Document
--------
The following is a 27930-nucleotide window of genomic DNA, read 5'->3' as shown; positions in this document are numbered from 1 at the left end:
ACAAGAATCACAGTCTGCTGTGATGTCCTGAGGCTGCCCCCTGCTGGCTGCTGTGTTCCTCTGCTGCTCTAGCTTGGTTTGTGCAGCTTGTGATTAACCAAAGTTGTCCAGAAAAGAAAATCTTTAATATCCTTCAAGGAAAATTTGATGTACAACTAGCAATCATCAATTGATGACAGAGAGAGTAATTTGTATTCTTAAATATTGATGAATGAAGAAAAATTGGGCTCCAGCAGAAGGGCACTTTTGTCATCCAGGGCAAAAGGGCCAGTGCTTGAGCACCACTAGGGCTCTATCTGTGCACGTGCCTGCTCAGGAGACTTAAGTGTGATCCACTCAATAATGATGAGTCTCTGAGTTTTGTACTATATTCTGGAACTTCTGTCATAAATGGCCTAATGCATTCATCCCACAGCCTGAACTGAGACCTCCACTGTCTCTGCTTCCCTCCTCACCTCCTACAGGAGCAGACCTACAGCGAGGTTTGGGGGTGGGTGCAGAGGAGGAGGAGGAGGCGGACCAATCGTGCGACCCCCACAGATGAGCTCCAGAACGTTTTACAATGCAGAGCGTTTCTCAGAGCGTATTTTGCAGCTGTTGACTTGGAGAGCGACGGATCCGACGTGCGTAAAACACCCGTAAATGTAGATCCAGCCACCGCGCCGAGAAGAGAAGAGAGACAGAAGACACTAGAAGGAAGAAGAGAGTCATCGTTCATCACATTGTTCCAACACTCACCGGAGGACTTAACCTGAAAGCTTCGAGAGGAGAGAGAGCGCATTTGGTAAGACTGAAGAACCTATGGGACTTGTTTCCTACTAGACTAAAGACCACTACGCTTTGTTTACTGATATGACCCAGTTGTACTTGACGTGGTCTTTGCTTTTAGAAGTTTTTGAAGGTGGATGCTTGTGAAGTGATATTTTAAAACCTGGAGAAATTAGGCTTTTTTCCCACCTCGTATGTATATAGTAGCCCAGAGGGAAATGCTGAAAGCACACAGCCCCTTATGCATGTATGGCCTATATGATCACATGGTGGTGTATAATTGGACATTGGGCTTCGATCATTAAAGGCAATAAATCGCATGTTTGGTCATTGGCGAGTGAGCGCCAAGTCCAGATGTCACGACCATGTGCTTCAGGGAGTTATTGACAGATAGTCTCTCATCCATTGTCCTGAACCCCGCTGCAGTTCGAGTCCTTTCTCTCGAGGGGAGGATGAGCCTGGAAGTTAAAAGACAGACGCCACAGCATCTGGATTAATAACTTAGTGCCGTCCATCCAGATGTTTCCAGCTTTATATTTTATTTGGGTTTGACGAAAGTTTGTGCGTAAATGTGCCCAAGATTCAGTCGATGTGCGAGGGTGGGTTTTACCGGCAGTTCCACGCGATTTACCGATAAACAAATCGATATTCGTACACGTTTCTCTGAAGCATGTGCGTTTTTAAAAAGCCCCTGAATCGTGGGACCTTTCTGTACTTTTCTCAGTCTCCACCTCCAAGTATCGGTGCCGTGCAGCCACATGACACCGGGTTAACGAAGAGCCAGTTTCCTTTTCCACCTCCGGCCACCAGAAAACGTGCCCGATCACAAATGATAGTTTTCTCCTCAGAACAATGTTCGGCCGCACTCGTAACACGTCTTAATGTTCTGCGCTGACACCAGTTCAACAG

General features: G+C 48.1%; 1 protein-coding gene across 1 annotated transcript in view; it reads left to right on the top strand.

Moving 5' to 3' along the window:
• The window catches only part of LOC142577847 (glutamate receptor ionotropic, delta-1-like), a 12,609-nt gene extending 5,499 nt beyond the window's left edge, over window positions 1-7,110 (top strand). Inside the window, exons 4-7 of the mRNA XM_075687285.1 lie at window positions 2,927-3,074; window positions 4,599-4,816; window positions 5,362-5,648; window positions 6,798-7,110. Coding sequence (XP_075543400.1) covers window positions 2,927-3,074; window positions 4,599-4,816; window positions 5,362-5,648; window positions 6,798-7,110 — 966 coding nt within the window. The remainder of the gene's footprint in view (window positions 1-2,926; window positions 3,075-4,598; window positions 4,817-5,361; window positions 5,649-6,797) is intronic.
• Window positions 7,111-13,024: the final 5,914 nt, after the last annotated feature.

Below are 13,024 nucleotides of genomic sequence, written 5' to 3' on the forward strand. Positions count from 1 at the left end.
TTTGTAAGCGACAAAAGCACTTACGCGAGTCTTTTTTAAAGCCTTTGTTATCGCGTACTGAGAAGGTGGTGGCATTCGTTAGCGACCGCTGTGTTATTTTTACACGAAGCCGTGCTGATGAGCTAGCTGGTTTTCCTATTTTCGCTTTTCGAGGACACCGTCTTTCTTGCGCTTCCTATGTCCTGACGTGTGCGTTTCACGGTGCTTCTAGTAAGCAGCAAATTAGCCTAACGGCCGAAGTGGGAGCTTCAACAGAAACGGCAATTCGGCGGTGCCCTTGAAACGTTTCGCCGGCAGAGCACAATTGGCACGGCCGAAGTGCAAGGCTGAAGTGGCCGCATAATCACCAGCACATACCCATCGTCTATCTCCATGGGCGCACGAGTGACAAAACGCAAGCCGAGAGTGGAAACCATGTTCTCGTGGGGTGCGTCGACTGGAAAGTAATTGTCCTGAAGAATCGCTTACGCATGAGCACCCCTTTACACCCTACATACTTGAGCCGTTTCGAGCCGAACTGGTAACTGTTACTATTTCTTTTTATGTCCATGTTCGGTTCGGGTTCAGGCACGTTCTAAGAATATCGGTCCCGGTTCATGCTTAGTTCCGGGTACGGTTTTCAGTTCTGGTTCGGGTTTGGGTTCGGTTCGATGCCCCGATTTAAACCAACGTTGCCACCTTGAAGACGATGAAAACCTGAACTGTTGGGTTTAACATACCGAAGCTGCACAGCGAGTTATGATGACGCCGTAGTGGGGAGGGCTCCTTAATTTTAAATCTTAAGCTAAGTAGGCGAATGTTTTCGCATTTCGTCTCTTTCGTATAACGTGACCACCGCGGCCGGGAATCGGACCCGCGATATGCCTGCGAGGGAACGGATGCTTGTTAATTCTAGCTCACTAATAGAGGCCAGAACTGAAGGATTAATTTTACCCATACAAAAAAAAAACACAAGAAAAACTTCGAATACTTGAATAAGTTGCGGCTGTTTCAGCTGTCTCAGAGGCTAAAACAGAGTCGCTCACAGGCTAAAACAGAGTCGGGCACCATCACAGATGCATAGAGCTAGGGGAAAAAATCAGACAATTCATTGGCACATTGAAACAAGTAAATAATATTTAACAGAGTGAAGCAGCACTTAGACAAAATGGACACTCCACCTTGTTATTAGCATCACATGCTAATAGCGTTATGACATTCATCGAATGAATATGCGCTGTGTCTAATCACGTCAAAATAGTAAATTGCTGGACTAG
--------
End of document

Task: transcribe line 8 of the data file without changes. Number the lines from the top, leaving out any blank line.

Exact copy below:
TTTGTAAGCGACAAAAGCACTTACGCGAGTCTTTTTTAAAGCCTTTGTTATCGCGTACTGAGAAGGTGGTGGCATTCGTTAGCGACCGCTGTGTTATTTTTACACGAAGCCGTGCTGATGAGCTAGCTGGTTTTCCTATTTTCGCTTTTCGAGGACACCGTCTTTCTTGCGCTTCCTATGTCCTGACGTGTGCGTTTCACGGTGCTTCTAGTAAGCAGCAAATTAGCCTAACGGCCGAAGTGGGAGCTTCAACAGAAACGGCAATTCGGCGGTGCCCTTGAAACGTTTCGCCGGCAGAGCACAATTGGCACGGCCGAAGTGCAAGGCTGAAGTGGCCGCATAATCACCAGCACATACCCATCGTCTATCTCCATGGGCGCACGAGTGACAAAACGCAAGCCGAGAGTGGAAACCATGTTCTCGTGGGGTGCGTCGACTGGAAAGTAATTGTCCTGAAGAATCGCTTACGCATGAGCACCCCTTTACACCCTACATACTTGAGCCGTTTCGAGCCGAACTGGTAACTGTTACTATTTCTTTTTATGTCCATGTTCGGTTCGGGTTCAGGCACGTTCTAAGAATATCGGTCCCGGTTCATGCTTAGTTCCGGGTACGGTTTTCAGTTCTGGTTCGGGTTTGGGTTCGGTTCGATGCCCCGATTTAAACCAACGTTGCCACCTTGAAGACGATGAAAACCTGAACTGTTGGGTTTAACATACCGAAGCTGCACAGCGAGTTATGATGACGCCGTAGTGGGGAGGGCTCCTTAATTTTAAATCTTAAGCTAAGTAGGCGAATGTTTTCGCATTTCGTCTCTTTCGTATAACGTGACCACCGCGGCCGGGAATCGGACCCGCGATATGCCTGCGAGGGAACGGATGCTTGTTAATTCTAGCTCACTAATAGAGGCCAGAACTGAAGGATTAATTTTACCCATACAAAAAAAAAACACAAGAAAAACTTCGAATACTTGAATAAGTTGCGGCTGTTTCAGCTGTCTCAGAGGCTAAAACAGAGTCGCTCACAGGCTAAAACAGAGTCGGGCACCATCACAGATGCATAGAGCTAGGGGAAAAAATCAGACAATTCATTGGCACATTGAAACAAGTAAATAATATTTAACAGAGTGAAGCAGCACTTAGACAAAATGGACACTCCACCTTGTTATTAGCATCACATGCTAATAGCGTTATGACATTCATCGAATGAATATGCGCTGTGTCTAATCACGTCAAAATAGTAAATTGCTGGACTAG